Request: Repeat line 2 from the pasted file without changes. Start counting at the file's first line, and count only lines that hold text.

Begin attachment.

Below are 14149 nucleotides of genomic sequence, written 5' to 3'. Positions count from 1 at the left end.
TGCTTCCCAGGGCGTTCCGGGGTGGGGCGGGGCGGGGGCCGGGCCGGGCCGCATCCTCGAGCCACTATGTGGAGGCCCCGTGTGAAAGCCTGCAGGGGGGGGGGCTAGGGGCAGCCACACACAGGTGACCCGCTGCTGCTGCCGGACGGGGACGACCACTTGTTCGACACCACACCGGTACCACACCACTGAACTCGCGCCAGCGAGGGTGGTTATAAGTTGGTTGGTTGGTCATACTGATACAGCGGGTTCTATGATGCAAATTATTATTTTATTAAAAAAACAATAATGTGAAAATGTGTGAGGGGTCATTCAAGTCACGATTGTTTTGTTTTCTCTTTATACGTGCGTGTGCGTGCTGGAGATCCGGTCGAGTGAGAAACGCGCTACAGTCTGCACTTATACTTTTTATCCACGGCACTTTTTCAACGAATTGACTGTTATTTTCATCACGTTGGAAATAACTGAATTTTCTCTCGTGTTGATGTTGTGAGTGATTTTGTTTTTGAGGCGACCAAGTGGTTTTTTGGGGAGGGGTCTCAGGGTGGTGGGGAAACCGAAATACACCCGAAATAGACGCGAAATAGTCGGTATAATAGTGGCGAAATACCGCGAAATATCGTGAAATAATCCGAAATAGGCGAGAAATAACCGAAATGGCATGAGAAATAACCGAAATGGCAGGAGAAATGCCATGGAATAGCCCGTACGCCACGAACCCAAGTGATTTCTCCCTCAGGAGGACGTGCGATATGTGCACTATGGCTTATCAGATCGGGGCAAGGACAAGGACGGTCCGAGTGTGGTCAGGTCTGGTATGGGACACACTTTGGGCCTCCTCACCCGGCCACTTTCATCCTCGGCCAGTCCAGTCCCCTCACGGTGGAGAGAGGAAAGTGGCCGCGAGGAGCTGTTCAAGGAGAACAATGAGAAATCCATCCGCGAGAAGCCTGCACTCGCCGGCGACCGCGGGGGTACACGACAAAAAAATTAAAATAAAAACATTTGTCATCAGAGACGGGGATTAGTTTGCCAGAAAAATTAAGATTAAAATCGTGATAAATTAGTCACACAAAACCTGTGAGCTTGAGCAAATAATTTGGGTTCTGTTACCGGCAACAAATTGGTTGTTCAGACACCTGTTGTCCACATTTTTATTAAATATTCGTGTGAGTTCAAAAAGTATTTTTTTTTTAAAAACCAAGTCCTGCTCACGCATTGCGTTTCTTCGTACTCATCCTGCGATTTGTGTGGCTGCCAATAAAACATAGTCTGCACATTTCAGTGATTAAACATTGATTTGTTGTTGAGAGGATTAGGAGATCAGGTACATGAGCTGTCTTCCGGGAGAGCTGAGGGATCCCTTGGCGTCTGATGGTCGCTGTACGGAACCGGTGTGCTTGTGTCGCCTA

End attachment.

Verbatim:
TGCTTCCCAGGGCGTTCCGGGGTGGGGCGGGGCGGGGGCCGGGCCGGGCCGCATCCTCGAGCCACTATGTGGAGGCCCCGTGTGAAAGCCTGCAGGGGGGGGGGCTAGGGGCAGCCACACACAGGTGACCCGCTGCTGCTGCCGGACGGGGACGACCACTTGTTCGACACCACACCGGTACCACACCACTGAACTCGCGCCAGCGAGGGTGGTTATAAGTTGGTTGGTTGGTCATACTGATACAGCGGGTTCTATGATGCAAATTATTATTTTATTAAAAAAACAATAATGTGAAAATGTGTGAGGGGTCATTCAAGTCACGATTGTTTTGTTTTCTCTTTATACGTGCGTGTGCGTGCTGGAGATCCGGTCGAGTGAGAAACGCGCTACAGTCTGCACTTATACTTTTTATCCACGGCACTTTTTCAACGAATTGACTGTTATTTTCATCACGTTGGAAATAACTGAATTTTCTCTCGTGTTGATGTTGTGAGTGATTTTGTTTTTGAGGCGACCAAGTGGTTTTTTGGGGAGGGGTCTCAGGGTGGTGGGGAAACCGAAATACACCCGAAATAGACGCGAAATAGTCGGTATAATAGTGGCGAAATACCGCGAAATATCGTGAAATAATCCGAAATAGGCGAGAAATAACCGAAATGGCATGAGAAATAACCGAAATGGCAGGAGAAATGCCATGGAATAGCCCGTACGCCACGAACCCAAGTGATTTCTCCCTCAGGAGGACGTGCGATATGTGCACTATGGCTTATCAGATCGGGGCAAGGACAAGGACGGTCCGAGTGTGGTCAGGTCTGGTATGGGACACACTTTGGGCCTCCTCACCCGGCCACTTTCATCCTCGGCCAGTCCAGTCCCCTCACGGTGGAGAGAGGAAAGTGGCCGCGAGGAGCTGTTCAAGGAGAACAATGAGAAATCCATCCGCGAGAAGCCTGCACTCGCCGGCGACCGCGGGGGTACACGACAAAAAAATTAAAATAAAAACATTTGTCATCAGAGACGGGGATTAGTTTGCCAGAAAAATTAAGATTAAAATCGTGATAAATTAGTCACACAAAACCTGTGAGCTTGAGCAAATAATTTGGGTTCTGTTACCGGCAACAAATTGGTTGTTCAGACACCTGTTGTCCACATTTTTATTAAATATTCGTGTGAGTTCAAAAAGTATTTTTTTTTTAAAAACCAAGTCCTGCTCACGCATTGCGTTTCTTCGTACTCATCCTGCGATTTGTGTGGCTGCCAATAAAACATAGTCTGCACATTTCAGTGATTAAACATTGATTTGTTGTTGAGAGGATTAGGAGATCAGGTACATGAGCTGTCTTCCGGGAGAGCTGAGGGATCCCTTGGCGTCTGATGGTCGCTGTACGGAACCGGTGTGCTTGTGTCGCCTA